Archive for the ‘Jurisprudence’ Category

Does South Carolina divorce law distinguish marijuana use from abuse?

One of South Carolina’s four fault grounds for divorce under S.C. Code §20-3-10 is “Habitual drunkenness; provided, that this ground shall be construed to include habitual drunkenness caused by the use of any narcotic drug.” Hutchinson v. Liberty Life Insurance Co., 393 S.C. 19, 709 S.E.2d 130 (Ct.App. 2011) indicates that marijuana qualifies as a […]

Is merely having a “crush” on another marital fault?

I recently handled oral argument on an appeal that resulted in the unpublished opinion. One unusual aspect of the case was Husband’s focus, and the opinion’s recognition, that, Wife had a “crush” on someone who worked with one of the parties’ children and that Husband learned of this crush when he caught Wife emailing a […]

Smith case reveals judges do more than simply call balls and strikes

  After I posted my blog on the May 9, 2018 South Carolina Supreme Court opinion in SCDSS v. Smith to Facebook, a number of my attorney friends commented with dismay about the court’s consideration of the Grandmother’s limited income as a factor in allowing Foster Parents (and not Grandmother) to adopt the minor child […]

Should side jobs lead to increased support obligations?

One of the many fundamental unfairnesses in South Carolina’s child support system is that a payor’s increased income almost universally leads to an increase in child support while any decrease in the payor’s income requires the payor to prove he or she (generally he) isn’t underemployed or didn’t suffer the decrease in income due to […]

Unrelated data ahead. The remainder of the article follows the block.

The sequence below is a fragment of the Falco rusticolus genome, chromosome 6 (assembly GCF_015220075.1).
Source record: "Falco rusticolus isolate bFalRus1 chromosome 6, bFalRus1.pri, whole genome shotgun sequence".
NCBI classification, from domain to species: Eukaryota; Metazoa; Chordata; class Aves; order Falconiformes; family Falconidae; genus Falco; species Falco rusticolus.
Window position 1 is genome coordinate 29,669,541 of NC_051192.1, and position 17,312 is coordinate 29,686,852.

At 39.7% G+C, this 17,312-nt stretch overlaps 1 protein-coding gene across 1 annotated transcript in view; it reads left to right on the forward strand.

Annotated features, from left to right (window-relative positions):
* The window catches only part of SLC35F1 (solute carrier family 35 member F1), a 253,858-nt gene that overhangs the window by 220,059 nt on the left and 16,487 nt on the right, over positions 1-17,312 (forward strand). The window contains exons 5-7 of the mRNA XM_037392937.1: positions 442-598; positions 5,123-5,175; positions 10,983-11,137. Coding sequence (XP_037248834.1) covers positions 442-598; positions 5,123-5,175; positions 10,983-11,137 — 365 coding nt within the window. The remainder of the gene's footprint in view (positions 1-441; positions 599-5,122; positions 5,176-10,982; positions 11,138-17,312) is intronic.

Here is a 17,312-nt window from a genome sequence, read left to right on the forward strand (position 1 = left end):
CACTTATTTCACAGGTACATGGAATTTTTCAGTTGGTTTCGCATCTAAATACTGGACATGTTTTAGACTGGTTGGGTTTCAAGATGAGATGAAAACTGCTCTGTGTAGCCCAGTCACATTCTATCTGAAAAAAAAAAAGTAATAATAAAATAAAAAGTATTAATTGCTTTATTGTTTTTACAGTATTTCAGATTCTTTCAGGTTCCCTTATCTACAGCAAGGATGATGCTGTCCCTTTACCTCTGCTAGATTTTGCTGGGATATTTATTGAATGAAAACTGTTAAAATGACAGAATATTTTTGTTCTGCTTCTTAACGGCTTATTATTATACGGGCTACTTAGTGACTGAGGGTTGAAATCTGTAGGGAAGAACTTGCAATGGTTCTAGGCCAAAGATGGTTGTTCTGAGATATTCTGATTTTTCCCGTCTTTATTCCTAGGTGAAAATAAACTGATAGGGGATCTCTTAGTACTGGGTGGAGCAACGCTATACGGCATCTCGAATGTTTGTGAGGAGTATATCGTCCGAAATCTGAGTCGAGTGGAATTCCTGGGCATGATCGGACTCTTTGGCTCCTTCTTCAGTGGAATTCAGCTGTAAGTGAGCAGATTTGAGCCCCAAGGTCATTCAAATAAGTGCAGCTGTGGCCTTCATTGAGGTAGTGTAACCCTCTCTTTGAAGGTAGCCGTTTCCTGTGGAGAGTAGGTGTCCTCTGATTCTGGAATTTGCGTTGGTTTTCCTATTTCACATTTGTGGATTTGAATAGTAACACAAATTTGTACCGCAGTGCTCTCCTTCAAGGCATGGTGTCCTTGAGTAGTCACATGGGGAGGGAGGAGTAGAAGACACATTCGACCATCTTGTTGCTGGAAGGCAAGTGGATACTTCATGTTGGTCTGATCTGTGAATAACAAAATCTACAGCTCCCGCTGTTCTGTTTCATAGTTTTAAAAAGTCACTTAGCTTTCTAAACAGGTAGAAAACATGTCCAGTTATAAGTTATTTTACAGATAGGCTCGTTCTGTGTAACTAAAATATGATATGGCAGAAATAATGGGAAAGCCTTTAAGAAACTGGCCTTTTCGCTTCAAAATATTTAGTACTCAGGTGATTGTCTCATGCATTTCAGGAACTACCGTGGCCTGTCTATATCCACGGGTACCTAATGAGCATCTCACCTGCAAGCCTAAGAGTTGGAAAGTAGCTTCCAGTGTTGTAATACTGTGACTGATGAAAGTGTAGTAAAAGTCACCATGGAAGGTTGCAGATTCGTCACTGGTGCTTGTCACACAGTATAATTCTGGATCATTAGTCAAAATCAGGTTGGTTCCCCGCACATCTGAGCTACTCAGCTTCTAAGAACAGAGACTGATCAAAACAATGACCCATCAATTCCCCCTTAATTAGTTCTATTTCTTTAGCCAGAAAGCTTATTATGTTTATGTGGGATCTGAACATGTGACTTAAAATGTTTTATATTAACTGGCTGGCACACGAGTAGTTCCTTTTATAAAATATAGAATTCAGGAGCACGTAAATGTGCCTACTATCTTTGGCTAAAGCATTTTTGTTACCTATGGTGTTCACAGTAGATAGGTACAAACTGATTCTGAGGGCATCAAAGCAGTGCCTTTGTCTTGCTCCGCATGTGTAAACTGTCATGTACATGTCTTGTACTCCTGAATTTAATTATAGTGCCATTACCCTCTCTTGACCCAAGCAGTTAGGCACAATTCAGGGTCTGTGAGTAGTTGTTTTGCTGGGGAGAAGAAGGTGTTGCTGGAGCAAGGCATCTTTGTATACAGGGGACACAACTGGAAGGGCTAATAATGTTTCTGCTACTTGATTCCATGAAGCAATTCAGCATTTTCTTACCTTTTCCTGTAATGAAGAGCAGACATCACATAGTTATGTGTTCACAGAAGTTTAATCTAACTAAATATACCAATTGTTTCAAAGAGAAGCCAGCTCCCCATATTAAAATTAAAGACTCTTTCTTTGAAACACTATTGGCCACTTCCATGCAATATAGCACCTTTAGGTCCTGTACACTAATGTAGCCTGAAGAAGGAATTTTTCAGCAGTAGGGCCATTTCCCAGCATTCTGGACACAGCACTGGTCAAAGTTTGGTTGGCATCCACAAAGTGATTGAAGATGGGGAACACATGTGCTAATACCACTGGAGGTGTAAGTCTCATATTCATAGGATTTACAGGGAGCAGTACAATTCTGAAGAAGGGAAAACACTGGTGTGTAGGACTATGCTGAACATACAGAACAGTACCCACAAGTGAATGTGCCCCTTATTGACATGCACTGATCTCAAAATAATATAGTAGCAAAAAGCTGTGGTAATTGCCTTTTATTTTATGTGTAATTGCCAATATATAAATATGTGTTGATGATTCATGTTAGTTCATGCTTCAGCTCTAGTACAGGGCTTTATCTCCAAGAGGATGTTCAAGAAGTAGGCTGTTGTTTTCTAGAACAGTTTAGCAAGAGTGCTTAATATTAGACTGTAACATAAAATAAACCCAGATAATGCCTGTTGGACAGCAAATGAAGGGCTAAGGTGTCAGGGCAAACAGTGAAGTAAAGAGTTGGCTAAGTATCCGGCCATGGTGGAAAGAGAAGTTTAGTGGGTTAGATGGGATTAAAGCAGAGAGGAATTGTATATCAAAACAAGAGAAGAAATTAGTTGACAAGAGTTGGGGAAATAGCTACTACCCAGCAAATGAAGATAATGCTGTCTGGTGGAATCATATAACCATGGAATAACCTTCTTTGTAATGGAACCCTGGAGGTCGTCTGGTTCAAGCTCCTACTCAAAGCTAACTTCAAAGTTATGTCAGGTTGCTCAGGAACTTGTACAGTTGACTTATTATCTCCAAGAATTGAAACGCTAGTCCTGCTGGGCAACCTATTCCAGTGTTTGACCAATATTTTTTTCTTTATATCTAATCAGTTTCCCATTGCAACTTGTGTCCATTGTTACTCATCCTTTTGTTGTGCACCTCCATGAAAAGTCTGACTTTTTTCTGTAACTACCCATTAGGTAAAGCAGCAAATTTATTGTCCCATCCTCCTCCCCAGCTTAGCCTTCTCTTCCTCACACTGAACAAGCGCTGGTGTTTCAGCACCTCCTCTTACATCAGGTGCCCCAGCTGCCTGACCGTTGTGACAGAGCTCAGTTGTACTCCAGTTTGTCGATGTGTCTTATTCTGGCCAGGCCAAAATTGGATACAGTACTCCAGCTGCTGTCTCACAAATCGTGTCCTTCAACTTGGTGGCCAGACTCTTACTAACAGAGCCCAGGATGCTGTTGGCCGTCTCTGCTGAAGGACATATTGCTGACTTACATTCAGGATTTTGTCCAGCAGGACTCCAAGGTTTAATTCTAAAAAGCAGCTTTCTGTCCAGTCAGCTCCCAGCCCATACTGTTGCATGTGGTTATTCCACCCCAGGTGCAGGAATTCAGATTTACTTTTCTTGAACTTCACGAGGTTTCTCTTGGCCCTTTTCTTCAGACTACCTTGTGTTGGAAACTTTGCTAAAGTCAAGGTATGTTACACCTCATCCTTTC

Building better restraining orders

A few weeks ago I blogged about what I considered ill-conceived child custody restraining orders. These restraints criminalized behavior that, while not ideal, are hardly incarceration worthy (e.g., no vulgarity around the children), criminalized behavior that is completely proper (one could not bring one’s boyfriend/girlfriend to a family reunion even if one slept in separate […]

South Carolina child custody restraining orders I really hate

By the same process that causes attorneys’ boilerplate to grow over time–they borrow “good” ideas from other attorneys but never weed out redundant or obsolete clauses–the list of restraining orders that family court judges impose on parents continues to grow. Since many local family court judges treat violations of these restraining orders as criminal contempt–and […]

The legislative paternalism of South Carolina’s name change law

When my wife was a social worker at a local hospital she once acted as a case manager for a mother giving birth to twins. That mother had allowed her five year-old son to name the newborns. Thus, there are teenage twins running around the LowCountry with the names “Bubba” and “Mufasa.” No South Carolina […]

Equal protection challenge to domestic abuse statute leaves law in chaos

N.B., as anticipated below, the Supreme Court subsequently modified its decision and revived the application of the domestic abuse statute to unmarried cohabitants.  See South Carolina Supreme Court revives application of domestic abuse statute to unmarried cohabitants. The July 26, 2017 Supreme Court opinion in Doe v. State has left South Carolina’s Protection from Domestic Abuse […]

 

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